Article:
According to a US Customs and Border Protection (CBP) notice to be published on Tuesday, the Department of Homeland Security will implement social-media vetting of Chinese visitors to the United States. Chinese applicants for US visas will be asked to provide the names of their social-media accounts for the CBP’s reference.
However, the move should not be misinterpreted as the beginning of a crackdown on Chinese immigration and tourism to the United States by President Donald Trump’s administration. In fact, a similar vetting system has been in place for visitors from countries included in the US Visa Waiver Program, which was rolled out in 2016 by the Barack Obama administration. Among the nationalities currently asked to provide their social-media information are US allies such as Australia and Japan, as well as European Union countries.
Importantly, submitting the names of one’s social-media accounts is an optional step that theoretically can be left blank “without a negative interpretation or inference”. Nevertheless, the move to vet US visitors’ social-media accounts has been criticized by organizations such as the American Civil Liberties Union (ACLU), Access Now and the Internet Association – which represents Silicon Valley tech giants – for being invasive and for posing privacy risks to visitors to the United States.
“The choice to hand over this information is technically voluntary,” Nathan White, senior legislative manager of digital-rights organization Access Now, told Politico in a statement about the procedure last year. “But the process to enter the US is confusing, and it’s likely that most visitors will fill out the card completely rather than risk additional questions from intimidating, uniformed officers – the same officers who will decide which of your jokes are funny and which ones make you a security risk.”
The case of China leaves additional questions to be answered, particularly in terms of implementation and whether it’s a measure that will make it easier to implement more stringent procedures in the future. While a large majority of Chinese visitors to the United States are social-media users, few of them use platforms common outside China because of state censorship.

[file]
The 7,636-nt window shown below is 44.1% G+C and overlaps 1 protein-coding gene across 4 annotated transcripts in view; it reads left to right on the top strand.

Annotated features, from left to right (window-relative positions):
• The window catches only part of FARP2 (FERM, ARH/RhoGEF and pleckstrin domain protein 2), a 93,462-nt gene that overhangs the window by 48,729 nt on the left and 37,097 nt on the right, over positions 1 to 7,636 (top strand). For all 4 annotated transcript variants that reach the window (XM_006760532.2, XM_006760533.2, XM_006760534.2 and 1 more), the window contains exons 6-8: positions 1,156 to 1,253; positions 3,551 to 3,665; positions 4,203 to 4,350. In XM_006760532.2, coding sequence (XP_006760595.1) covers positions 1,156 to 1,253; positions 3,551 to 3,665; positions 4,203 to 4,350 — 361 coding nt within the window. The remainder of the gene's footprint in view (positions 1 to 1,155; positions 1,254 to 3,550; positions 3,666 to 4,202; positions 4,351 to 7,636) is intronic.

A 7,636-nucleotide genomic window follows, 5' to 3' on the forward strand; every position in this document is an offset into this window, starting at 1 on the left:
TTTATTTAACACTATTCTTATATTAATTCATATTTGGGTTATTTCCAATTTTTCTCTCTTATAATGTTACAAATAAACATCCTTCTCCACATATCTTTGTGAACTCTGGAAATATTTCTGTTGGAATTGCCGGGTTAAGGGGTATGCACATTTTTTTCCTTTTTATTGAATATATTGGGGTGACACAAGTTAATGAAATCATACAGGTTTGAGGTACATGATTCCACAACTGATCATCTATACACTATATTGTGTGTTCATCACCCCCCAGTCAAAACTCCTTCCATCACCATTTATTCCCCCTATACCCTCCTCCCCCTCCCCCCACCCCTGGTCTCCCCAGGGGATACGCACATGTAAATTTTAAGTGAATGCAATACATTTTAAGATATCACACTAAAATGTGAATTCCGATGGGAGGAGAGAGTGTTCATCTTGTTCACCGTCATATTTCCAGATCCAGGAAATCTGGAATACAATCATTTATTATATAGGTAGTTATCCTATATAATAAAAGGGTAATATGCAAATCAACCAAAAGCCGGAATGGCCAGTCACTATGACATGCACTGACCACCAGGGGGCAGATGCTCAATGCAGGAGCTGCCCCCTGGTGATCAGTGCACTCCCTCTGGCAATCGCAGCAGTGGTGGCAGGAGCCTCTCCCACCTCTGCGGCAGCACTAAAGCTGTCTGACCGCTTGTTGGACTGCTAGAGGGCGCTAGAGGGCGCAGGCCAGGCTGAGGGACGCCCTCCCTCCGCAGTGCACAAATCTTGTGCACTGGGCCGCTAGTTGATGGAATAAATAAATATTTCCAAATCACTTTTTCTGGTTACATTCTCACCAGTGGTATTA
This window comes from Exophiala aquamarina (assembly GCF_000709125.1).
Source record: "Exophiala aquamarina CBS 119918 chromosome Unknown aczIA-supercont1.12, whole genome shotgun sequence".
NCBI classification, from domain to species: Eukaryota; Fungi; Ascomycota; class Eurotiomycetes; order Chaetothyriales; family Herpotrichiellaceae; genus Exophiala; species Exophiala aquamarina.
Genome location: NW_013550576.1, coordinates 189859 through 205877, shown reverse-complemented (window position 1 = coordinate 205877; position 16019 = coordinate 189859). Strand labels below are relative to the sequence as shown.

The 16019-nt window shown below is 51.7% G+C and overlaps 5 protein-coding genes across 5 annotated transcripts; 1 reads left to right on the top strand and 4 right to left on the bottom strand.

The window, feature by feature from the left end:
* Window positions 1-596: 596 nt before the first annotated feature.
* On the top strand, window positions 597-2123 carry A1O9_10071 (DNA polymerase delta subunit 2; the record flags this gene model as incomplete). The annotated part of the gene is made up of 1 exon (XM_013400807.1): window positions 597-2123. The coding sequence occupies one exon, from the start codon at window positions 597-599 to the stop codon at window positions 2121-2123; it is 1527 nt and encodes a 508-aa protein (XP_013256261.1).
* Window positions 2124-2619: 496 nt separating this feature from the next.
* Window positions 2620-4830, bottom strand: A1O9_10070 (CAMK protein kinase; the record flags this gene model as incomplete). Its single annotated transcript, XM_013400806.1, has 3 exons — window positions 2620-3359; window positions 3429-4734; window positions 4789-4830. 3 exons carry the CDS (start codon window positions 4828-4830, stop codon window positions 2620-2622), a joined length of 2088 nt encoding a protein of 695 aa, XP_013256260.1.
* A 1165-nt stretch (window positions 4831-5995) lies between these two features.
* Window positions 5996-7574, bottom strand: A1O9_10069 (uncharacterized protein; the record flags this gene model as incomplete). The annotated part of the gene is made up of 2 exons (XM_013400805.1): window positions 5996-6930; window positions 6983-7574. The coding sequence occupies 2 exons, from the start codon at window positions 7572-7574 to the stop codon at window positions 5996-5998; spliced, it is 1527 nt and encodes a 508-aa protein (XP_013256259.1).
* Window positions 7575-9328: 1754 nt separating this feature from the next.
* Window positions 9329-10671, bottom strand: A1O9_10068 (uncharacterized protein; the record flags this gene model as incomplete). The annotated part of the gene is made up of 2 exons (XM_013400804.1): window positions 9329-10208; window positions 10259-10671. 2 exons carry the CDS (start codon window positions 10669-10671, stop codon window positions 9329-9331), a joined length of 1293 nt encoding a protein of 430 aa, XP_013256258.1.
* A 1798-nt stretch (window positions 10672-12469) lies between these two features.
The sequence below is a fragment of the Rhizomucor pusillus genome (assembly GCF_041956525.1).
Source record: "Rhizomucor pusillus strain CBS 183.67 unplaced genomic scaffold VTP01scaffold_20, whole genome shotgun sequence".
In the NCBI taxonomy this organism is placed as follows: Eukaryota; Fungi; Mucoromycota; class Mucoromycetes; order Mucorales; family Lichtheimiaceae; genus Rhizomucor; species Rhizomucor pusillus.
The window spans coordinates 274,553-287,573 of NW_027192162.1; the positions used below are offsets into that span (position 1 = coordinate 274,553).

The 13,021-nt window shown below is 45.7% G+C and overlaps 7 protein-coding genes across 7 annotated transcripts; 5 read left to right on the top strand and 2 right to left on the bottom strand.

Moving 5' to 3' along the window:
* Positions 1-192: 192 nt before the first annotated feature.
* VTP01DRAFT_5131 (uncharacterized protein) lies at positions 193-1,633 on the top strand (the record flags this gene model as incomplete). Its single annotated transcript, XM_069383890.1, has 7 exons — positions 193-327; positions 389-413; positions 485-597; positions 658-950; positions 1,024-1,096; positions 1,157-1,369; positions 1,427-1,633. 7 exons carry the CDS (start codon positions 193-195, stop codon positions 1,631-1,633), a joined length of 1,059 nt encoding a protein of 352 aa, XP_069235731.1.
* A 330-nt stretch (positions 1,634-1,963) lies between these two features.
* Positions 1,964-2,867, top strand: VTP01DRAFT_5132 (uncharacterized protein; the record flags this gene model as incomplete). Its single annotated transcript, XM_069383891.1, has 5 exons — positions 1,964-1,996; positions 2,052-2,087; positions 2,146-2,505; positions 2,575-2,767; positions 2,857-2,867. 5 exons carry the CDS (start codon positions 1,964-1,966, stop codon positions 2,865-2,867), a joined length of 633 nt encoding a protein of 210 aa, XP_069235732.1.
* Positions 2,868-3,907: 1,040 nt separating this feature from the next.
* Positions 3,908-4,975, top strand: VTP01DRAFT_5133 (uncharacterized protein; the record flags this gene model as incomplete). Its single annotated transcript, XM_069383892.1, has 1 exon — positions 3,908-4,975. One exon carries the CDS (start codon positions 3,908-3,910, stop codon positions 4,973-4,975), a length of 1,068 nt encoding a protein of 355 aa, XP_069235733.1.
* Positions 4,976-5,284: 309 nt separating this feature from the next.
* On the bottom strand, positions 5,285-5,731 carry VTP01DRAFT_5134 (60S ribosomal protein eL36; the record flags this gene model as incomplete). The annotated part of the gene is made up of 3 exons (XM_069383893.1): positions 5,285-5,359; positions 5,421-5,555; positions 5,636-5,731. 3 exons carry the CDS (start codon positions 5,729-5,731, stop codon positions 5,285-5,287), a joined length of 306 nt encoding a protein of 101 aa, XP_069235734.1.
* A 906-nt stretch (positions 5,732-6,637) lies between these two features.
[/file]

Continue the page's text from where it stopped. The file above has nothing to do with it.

According to CBP spokeswoman Jennifer Evanitsky, Chinese visitors will be able to submit account names for “any platform they want”. Depending on the social-media platform and users’ privacy settings, this may not give the CBP access to any valuable information at all, since the visibility of shared posts and pictures is often limited to the user’s friends.
Concerns that such measures could be extended into more invasive policy in the future is not entirely unfounded. Homeland Security Secretary John Kelly previously told the Homeland Security Committee at a hearing that visa applicants from the seven countries affected by Trump’s executive order on immigration may be asked to submit their social-media passwords at US embassies when applying for visas. While it’s very unlikely that such stringent procedures would be implemented for Chinese visitors at this point, it does underline that social media is viewed as an increasingly important tool to vet visa applicants.
The new policy of asking Chinese visa applicants for their social-media account names also raises questions about the future of visa policies toward Chinese nationals, and whether it should be viewed as a first step toward tougher visa requirements. In practice, however, it makes the information required by Chinese visitors more similar to that required of nationals of countries that have long represented important overseas tourism markets.
The new visa-application format for Chinese visitors to the United States is expected to be rolled out after a 60-day notice period.
This article was originally posted on Jing Travel.